As the table above illustrates, several "undesirable" reactions occur on isotopes present within every geologic sample.
These reactor produced isotopes of argon must be corrected for in order to determine an accurate age. The monitoring of the interfering reactions is performed through the use of laboratory salts and glasses. For example, to determine the amount of reactor produced 40 Ar from 40 K, potassium-rich glass is irradiated with the samples. The desirable production of 38 Ar from 37Cl allows us to determine how much chlorine is present in our samples. Multiple argon extractions can be performed on a sample in several ways.
Step-heating is the most common way and involves either a furnace or a laser to uniformily heat the sample to evolve argon. The individual ages from each heating step are then graphically plotted on an age spectrum or an isochron.
Mechanical crushing is also a technique capable of releasing argon from a single sample in multiple steps. Laser probes also allow multiple ages to be determined on a single sample aliquot, but do so using accurate and precise spatial control. For example, laser spot sizes of microns or less allow a user to extract multiple argon samples from across a small mica or feldspar grain. The results from a laser probe can be plotted in several graphical ways, including a map of a grain showing lateral argon distribution.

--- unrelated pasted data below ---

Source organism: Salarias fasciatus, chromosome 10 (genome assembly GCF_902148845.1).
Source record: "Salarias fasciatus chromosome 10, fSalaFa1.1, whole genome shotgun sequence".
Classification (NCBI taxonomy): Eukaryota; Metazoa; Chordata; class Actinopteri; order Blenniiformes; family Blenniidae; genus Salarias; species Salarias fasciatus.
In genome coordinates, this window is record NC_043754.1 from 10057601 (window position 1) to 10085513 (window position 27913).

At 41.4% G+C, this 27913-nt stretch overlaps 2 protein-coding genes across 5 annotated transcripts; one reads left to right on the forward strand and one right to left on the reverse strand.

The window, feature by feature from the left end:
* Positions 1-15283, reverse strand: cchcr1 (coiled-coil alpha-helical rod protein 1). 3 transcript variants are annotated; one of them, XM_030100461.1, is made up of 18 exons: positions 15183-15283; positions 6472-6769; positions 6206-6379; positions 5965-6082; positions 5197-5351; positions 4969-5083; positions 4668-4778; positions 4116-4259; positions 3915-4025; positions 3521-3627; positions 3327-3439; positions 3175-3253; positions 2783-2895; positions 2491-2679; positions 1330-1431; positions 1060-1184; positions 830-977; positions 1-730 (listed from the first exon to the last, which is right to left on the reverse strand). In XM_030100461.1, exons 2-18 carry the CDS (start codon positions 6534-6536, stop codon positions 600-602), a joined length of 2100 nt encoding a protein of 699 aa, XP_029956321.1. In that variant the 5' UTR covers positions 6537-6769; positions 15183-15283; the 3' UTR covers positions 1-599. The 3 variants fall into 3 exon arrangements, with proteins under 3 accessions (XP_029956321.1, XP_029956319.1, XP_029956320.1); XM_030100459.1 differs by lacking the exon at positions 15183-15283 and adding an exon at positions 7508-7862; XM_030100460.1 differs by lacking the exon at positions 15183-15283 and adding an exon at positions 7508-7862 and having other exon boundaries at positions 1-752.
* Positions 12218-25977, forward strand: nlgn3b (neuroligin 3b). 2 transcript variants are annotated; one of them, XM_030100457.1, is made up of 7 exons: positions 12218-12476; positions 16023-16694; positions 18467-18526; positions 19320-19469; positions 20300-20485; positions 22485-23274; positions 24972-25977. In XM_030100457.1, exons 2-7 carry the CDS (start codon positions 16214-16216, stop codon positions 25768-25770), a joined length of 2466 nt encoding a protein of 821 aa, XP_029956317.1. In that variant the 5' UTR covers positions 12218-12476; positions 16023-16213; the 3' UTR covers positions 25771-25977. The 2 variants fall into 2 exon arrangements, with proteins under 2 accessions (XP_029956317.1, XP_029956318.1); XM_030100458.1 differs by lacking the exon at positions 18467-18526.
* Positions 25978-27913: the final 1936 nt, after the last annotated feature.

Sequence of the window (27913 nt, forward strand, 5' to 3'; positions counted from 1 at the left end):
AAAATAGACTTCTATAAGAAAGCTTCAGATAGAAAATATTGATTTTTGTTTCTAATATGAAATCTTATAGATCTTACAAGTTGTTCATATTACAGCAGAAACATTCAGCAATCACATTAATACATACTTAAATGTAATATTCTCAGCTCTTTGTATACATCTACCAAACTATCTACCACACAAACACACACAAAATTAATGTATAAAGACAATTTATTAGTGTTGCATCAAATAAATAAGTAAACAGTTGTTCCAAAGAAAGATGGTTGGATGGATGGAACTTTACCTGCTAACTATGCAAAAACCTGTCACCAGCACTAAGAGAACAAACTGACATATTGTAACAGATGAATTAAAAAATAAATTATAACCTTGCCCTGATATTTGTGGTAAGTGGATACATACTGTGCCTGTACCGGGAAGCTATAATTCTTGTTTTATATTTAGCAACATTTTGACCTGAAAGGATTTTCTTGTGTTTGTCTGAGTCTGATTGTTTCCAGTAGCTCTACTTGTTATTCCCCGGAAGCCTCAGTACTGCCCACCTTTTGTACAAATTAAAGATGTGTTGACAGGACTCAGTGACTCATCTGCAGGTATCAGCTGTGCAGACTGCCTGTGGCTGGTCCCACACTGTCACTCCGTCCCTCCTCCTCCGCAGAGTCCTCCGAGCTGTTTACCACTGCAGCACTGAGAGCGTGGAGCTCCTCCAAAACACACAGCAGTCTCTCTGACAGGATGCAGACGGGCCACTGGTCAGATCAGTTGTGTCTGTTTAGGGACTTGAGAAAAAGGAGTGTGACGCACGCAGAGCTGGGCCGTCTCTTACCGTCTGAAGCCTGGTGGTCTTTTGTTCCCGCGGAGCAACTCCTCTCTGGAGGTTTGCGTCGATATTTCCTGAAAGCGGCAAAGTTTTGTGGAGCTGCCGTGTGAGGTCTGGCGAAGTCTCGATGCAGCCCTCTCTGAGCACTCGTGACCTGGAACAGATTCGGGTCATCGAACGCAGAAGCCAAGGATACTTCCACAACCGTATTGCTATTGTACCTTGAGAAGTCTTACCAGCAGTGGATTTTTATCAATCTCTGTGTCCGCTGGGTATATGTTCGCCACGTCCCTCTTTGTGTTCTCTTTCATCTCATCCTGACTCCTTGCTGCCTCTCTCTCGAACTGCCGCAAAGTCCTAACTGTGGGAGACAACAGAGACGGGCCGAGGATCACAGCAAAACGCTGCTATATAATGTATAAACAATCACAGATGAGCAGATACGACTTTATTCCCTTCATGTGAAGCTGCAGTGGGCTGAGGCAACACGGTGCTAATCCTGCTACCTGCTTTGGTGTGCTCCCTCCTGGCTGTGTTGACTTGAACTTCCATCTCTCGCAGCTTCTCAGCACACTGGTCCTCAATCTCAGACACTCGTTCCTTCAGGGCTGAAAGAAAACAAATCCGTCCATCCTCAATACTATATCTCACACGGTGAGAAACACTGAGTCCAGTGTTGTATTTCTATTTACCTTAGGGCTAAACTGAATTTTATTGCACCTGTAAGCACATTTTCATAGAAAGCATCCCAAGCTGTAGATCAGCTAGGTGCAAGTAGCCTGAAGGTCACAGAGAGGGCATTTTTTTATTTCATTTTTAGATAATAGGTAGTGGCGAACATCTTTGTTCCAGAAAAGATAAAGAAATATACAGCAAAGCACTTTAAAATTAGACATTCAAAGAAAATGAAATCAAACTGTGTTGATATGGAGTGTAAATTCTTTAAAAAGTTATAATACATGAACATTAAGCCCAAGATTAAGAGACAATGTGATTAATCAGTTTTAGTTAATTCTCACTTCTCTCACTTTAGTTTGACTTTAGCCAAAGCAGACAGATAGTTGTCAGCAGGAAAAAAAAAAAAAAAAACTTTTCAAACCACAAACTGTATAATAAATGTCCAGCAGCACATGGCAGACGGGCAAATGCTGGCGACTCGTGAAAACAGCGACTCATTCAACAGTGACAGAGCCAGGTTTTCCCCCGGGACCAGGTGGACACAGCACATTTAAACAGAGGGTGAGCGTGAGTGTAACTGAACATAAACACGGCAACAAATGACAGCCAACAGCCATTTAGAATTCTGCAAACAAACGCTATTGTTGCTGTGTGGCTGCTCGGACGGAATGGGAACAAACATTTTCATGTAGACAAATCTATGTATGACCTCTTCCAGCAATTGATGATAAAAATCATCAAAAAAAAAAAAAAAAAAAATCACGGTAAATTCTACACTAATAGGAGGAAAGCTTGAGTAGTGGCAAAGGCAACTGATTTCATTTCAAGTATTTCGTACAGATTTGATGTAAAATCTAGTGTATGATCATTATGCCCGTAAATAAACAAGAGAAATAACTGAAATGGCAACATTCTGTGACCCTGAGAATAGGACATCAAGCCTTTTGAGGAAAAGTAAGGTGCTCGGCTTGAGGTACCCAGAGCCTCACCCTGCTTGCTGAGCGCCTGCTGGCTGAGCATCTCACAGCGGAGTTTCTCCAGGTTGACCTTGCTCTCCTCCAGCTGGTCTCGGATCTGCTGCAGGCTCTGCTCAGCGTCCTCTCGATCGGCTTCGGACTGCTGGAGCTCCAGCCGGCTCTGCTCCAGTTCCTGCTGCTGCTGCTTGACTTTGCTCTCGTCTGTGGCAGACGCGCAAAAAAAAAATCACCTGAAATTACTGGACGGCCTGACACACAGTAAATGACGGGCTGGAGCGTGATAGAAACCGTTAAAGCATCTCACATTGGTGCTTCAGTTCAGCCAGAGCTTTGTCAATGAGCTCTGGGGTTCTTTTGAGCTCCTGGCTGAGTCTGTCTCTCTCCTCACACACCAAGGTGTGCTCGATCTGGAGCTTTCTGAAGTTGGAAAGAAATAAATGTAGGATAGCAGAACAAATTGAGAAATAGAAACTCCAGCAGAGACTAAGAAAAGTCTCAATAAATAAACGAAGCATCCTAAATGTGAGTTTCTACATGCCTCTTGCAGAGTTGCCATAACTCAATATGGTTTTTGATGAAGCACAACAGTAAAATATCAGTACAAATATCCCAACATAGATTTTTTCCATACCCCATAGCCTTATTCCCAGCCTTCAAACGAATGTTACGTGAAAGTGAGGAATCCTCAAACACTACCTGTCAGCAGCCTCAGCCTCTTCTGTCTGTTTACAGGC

Total fusion is performed using a laser and results are commonly plotted on probability distribution diagrams or ideograms. For the J to be determined, a standard of known age must be irradiated with the samples of unknown age.
Traditionally, this primary standard has been a hornblende from the McClure Mountains, Colorado a. Some of these include other isotopic dating techniques e. This uncertainty results from 1 the branched decay scheme of 40 K and 2 the long half-life of 40 K 1. Because the J value is extrapolated from a standard to an unknown, the accuracy and precision on that J value is critical.
The other important advantage of Ar-Ar dating is the extra data gained from step heating: What's the point of this? Well, different minerals within the rock will give up their argon at different temperatures, so each step will give us a ratio of 40 Ar to 39 Ar which we can use in the equation to calculate a date. Now, recall that we said that when the rock was first formed, the 39 K and 40 K from which these are derived must have appeared in the same ratio in each mineral, because both isotopes of potassium have the same chemical properties.